Judge Adam Arseneau once ate breakfast 300 yards from 4,000 Cubans who were trained to kill him, and lived to review this documentary.
"We never thought the sun would stop shining…and it did."
The story of Fidel Castro is the story of Cuba, both socially and politically over the last fifty years, a "for better or worse" back-and-forth ping-pong match of managing local social affairs on the island and influencing world politics on a global scale. Fidel Castro, the documentary, does a decent job during its two-hour running time of covering the salient points of Castro's rise to power during the hectic and chaotic social uprising of the 1940s and '50s, his idealistic democratic vision of Cuba, his breakaway from American imperialism, his gradual turn towards socialist views and allegiances with the Soviet Union, and the economic sanctions and growing military hostility coming from the United States as a result. The documentary also touches on Castro's obsession with fueling revolutionary movements all across the planet, Cuba's rise to power in the league of non-aligned nations, and its loss of the same power after its refusal to denounce the Soviet invasion of Afghanistan, the mass exodus of Cubans to Miami in the '80s, and the fall of the Soviet Union and the near-fatal debilitation of Cuban life that followed. During this tumultuous 40-year history of Cuban events, the economy bounced around like a child playing with a tennis ball indoors, occasionally knocking over a vase or smashing a lamp.
Being an American documentary, Fidel Castro takes the inevitable stance that the majority of Cuba's social, political, and economic problems stemmed—either directly or indirectly—from Cuba's consistent bird-flipping towards the United States in order to gain favor throughout the revolutionary world. To debate the finer points of Cuba's history seems silly in this forum, and I hardly consider myself an expert, so I make this observation based on the merits of the documentary itself. All in all, Fidel Castro is an even-handed and balanced view of the man, the country, and the socio-political environment that gave birth to his infamous rise to power, but the "See what happens when you piss off America?" attitude creeps in now and again. It cannot be helped. Though Cuba's history is extraordinarily complex and tied into the interests of numerous nations, American filmmakers bankrolled by American PBS donations cannot help but create a certain kind of film, one that views Castro's life and his achievements through his consistent, bewildering, and tenacious defiance of the United States. I do not suggest that this is an inaccurate view, but it is arguably a myopic one.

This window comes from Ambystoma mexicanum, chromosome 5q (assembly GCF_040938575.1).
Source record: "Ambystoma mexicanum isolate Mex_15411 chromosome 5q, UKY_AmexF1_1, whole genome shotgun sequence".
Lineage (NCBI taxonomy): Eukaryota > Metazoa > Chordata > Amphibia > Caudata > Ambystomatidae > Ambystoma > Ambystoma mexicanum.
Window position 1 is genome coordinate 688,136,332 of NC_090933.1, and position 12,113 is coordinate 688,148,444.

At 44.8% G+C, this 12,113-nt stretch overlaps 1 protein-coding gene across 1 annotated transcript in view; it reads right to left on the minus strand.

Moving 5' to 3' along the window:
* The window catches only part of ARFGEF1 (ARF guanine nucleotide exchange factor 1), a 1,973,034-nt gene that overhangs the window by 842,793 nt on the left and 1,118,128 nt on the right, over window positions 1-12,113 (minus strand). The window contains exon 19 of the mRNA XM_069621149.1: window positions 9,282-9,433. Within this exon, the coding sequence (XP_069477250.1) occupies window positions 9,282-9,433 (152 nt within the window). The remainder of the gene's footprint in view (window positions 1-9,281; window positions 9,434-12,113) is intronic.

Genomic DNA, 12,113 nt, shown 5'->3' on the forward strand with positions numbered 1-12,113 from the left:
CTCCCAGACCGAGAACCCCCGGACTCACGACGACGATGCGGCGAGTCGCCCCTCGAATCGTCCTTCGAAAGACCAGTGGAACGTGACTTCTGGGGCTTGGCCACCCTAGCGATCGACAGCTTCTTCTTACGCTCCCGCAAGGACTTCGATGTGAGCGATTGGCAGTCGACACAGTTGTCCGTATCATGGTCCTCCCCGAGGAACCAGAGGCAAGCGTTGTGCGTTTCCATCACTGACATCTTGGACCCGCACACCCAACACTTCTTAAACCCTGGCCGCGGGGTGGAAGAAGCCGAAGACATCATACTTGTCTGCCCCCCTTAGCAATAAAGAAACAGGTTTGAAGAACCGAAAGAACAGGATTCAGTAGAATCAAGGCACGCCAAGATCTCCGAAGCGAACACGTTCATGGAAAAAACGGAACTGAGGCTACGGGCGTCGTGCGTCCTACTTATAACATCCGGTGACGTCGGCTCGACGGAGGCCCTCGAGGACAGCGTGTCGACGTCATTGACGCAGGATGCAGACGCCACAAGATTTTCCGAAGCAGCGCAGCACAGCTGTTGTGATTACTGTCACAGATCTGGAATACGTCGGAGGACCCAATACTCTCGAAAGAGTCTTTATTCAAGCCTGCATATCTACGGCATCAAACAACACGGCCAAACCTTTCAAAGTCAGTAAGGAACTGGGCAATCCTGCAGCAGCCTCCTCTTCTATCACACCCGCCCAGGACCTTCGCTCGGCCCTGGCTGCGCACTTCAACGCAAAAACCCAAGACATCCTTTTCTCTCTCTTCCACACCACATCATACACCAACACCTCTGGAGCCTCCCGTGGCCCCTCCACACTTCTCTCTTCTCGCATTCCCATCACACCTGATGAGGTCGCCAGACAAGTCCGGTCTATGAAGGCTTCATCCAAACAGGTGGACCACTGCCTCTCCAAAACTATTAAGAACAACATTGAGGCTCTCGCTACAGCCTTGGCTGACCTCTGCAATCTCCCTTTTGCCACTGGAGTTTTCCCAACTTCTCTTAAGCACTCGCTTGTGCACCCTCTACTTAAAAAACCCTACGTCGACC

Overall, this documentary is quite professional in pacing and tone, covering most of the important facts, but even for a two-hour documentary it feels far too short. The documentary occasionally lingers on subjects of American interest, like Che Guevara or the Bay of Pigs invasion, and then glazes over a good solid ten years in Cuban social and political life in order to catch up. Forty years of a country's history is simply too great a story to tell in two short hours, but the film tries its darnedest to cover it all.
Ultimately, the film ends on a sour note, on that of a failed revolution, nothing more than a pale mockery of the glorious and promised paradise, which is hard to dispute. Castro, once filled with vibrancy and idealism is left faded, weak, and unimportant, the ending of the Cold War removing whatever political clout his island nation once possessed. The documentary seems to suggest that history has moved on without Castro, and yet he doggedly holds onto the reigns of his horse, having abandoned his dreams of a glorious victory in favor of a stubborn determination to finish, even if dead last. No doubt a Russian-financed documentary on Fidel Castro would have a very different story to tell (heck, even a Canadian one would), but I get sidetracked.
Video and audio quality is quite excellent for a documentary. The transfer is presented in 1.85:1 anamorphic widescreen, which is a pleasant surprise given the full-screen fiesta normally forced down the throat of documentary DVD watchers. It looks great too, with a clean picture and decent detail and black levels. This varies depending on the quality of the stock film and archive material presented, obviously, but even the film's worst moments are better than most documentaries. The audio, a Dolby Digital 2.0 track is completely serviceable, well-balanced and with clean dialogue.
Fidel Castro is a decent documentary on the man and his ambitious empire, and balances itself rather well despite the occasional (but unavoidable) drop of pro-Americanism now and again. The film gives equal and due credit to Castro's social reforms, educational policies, and health care initiatives while simultaneously lambasting his total crushing grip on the free press and voices of opposition, his human rights violations, and all the other jerky things Castro did over the last 40 years (with which you could probably fill three or four documentaries).
Though not perfect, this is as fine a balanced and informative documentary that you are likely to find on the subject. If you are at all curious about the man, or Cuban history, or looking for something else to rent after finding Buena Vista Social Club checked out of the video store, then Fidel Castro would be an excellent stamp on your passport.
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• Interview with the Producer
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